All the mistakes and poor execution that led to Maryland's dreadful start will be forgiven and maybe even forgotten if the Terrapins upset ninth-ranked North Carolina today at 1:30 in Byrd Stadium.
The Terrapins, who won only one of their first five games, have since set a team goal of winning the Atlantic Coast Conference title with an undefeated conference record. "We started the season slowly, but if we continue to win in the conference, we're looking for a postseason bowl bid," Dick Dull, Maryland's athletic director, said yesterday.
To win its third straight game, Maryland (3-3-1, 3-0 in the ACC) will have to defeat a team that has the highest scoring offense in the nation -- 38.7 points per game. Carolina (6-1, 2-0) is ranked fourth nationally in total yardage, with 444 yards per game.
But starting quarterback Rod Elkins -- a key to the Tar Heels' success -- has a severely sprained ankle and will not start, although he may be able to play. Elkins had thrown for eight touchdowns and had completed 52 percent of his passes when he injured his ankle last week against South Carolina, the only team to defeat the Tar Heels this season.
Sophomore Scott Stankavage, making his first start, will replace Elkins. "I'm not nervous," Stankavage said yesterday, "because I have the confidence of the other offensive players. I made some mistakes from inexperience last week (in relief), so my main concern is to not make any mistakes.
"We'll get the job done," Stankavage said. "We have a great offensive football machine. The loss last week didn't tarnish our goal of winning the conference title with a perfect (6-0) record."
Tailback Tyrone Anthony also has a sprained ankle. Team officials said they did not know last night whether Anthony, who has gained 553 yards in relief of injured Kelvin Bryant, will play. Sophomore Bob Ratliff (314 yards) would replace Anthony.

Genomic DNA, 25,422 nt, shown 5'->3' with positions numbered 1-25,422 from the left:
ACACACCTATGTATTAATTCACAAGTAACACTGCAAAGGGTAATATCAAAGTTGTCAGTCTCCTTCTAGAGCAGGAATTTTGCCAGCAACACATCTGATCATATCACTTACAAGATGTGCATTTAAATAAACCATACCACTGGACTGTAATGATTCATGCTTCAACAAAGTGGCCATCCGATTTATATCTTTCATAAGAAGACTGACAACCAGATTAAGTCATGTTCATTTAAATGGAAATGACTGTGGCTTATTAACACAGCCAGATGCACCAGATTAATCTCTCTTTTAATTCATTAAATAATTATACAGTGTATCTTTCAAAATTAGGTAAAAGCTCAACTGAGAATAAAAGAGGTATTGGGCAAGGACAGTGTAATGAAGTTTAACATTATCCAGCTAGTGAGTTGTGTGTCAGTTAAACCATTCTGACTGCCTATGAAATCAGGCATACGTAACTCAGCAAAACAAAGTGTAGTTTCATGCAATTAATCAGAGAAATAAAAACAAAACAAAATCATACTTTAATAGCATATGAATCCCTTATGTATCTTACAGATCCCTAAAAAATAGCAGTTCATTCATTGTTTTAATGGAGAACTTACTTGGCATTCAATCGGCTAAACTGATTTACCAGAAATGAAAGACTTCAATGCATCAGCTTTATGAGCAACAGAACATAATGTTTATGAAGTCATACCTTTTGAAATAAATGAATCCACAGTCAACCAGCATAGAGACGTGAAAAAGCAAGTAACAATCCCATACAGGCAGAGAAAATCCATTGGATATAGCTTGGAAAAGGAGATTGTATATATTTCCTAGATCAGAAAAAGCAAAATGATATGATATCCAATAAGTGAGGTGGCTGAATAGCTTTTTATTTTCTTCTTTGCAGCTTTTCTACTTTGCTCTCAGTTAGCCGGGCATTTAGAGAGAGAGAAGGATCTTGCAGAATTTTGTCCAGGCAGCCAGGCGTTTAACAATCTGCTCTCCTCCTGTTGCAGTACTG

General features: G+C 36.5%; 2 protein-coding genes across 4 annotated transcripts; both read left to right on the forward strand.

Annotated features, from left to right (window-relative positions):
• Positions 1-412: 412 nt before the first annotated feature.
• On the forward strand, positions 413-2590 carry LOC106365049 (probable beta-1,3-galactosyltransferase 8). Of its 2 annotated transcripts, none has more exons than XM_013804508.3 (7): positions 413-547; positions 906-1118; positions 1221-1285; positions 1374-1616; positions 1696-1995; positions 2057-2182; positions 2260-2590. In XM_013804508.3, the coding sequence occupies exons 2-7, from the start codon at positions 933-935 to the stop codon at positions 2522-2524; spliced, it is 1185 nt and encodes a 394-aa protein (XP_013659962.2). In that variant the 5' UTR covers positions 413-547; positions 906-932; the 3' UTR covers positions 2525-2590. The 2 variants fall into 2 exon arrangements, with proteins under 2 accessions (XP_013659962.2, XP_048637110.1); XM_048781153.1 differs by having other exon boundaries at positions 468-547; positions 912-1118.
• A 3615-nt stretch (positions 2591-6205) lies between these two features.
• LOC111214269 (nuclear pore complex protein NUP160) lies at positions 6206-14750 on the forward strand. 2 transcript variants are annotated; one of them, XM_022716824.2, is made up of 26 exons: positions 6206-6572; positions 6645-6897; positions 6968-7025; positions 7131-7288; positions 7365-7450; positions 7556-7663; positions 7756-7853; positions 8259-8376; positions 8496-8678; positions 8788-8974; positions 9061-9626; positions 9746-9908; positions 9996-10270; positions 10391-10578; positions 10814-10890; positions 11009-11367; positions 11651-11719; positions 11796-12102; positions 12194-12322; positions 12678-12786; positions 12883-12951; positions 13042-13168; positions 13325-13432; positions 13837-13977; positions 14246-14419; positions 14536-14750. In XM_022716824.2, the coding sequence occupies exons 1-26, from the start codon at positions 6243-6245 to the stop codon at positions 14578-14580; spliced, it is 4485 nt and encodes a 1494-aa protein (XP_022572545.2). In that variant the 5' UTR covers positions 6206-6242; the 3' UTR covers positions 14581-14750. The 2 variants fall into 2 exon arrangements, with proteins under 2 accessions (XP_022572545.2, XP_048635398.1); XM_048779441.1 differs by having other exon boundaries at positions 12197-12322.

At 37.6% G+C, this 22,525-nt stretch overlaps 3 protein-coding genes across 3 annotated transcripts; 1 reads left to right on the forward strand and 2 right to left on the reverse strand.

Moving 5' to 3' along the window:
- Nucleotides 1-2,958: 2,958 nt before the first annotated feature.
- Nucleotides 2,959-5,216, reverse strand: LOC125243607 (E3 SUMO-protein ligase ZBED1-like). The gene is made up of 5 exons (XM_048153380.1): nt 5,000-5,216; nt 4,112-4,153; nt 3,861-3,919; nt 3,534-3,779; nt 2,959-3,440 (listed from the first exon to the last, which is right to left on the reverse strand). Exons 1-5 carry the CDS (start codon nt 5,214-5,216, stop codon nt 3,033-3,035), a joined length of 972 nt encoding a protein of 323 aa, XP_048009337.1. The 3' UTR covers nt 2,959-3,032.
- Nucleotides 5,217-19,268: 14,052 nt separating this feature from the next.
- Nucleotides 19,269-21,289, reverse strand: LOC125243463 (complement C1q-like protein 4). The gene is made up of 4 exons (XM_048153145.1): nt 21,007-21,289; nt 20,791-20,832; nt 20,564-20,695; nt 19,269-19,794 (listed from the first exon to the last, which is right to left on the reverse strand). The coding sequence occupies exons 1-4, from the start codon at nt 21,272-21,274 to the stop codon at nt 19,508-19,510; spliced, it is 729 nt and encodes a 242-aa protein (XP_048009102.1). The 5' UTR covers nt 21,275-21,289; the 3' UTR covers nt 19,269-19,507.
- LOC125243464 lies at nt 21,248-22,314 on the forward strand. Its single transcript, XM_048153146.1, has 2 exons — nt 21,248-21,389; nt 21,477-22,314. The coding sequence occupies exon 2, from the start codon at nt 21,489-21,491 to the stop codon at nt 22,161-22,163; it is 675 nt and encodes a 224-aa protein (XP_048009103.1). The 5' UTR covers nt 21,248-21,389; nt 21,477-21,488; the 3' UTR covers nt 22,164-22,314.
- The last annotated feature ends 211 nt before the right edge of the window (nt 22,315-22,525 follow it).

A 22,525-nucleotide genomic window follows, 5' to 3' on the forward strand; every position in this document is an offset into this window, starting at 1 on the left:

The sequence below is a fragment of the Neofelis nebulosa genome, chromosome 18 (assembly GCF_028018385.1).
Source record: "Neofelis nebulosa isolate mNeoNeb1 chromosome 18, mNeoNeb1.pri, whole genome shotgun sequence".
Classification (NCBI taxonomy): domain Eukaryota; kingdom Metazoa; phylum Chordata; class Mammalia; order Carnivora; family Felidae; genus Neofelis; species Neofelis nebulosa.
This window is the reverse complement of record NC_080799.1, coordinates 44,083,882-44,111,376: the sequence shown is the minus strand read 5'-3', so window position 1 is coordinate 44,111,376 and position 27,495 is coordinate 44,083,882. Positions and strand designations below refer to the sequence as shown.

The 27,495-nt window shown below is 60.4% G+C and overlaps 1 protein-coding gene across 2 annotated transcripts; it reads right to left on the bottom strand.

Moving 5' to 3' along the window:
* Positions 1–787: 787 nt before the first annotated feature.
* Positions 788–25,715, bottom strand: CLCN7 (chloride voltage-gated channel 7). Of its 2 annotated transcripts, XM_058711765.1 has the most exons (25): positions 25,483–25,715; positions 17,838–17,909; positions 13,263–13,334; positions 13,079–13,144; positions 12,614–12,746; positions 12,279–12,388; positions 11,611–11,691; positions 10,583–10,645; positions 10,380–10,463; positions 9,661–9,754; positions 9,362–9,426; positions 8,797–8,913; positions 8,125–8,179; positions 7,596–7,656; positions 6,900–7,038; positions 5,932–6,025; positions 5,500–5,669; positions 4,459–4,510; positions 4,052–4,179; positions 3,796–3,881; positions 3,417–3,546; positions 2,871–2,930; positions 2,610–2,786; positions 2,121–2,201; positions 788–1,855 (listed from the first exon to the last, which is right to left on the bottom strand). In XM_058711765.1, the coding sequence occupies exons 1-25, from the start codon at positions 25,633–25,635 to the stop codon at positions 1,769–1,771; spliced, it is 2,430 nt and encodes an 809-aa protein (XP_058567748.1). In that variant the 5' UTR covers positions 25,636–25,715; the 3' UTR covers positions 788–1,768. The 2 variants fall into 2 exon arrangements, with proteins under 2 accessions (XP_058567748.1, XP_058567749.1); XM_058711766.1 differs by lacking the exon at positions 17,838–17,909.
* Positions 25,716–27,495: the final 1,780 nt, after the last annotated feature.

Whether Carolina can operate efficiently without its top three offensive players -- Bryant, Elkins and Anthony -- is unknown. Carolina is basically a running team (ranked fifth in the nation with 298 yards per game), but was ineffective against South Carolina.
Because the Terrapins are allowing only 66 yards per game rushing (fourth best in the nation) and have played poor pass defense, the Tar Heels may try passing.
"We don't know what they'll do," said Jerry Eiasman, Maryland's offensive coordinator.
If Carolina decides to pass frequently, Stankavage (20 of 40 for 225 yards and two touchdowns this season) has excellent receivers in Jon Richardson and Mark Smith.
Maryland's plan will be based on maintaining a balanced attack. Quarterback Norman (Boomer) Esiason said he no longer is bothered by a bruised right knee he suffered last week, and the rest of the Terrapin offensive unit is healthier than it has been since August.
The Tar Heels are vulnerable to a strong rushing offense. Maryland, with Charlie Wysocki, John Nash and Jeff Rodenberger all healthy, could be formidable.
But Eiasman said yesterday that the Terrapins will "play to Carolina's tendencies more than their weaknesses. There aren't any real weaknesses in their defense. We want to be balanced as much as possible."
"Whatever the strategy, this will be a physical, physical football game," Terrapin defensive end Greg Vanderhout said.
The rivalry between Maryland and Carolina has been intensified by Tar Heel Coach Dick Crum, who this week accused Maryland of "hating" Carolina.
"I don't know if it's hatred," Stankavage said. "But they'll have some nasty things to say to us and we'll have some nasty things to say to them. This is as big a rivalry as we have at Carolina. There ain't no love lost between us."
In another local rivalry, Georgetown (4-2), with the second-ranked defense in Division III, plays host to Catholic (1-5) at 1 p.m. on Kehoe Field for the Steve Dean Memorial Trophy. Georgetown, led by free safety Jim Corcoran, has allowed only 69 yards passing and 11.3 points per game.
Catholic, relying principally on running back Craig Ciuba, is averaging only 182 yards on offense, while allowing 273 yards.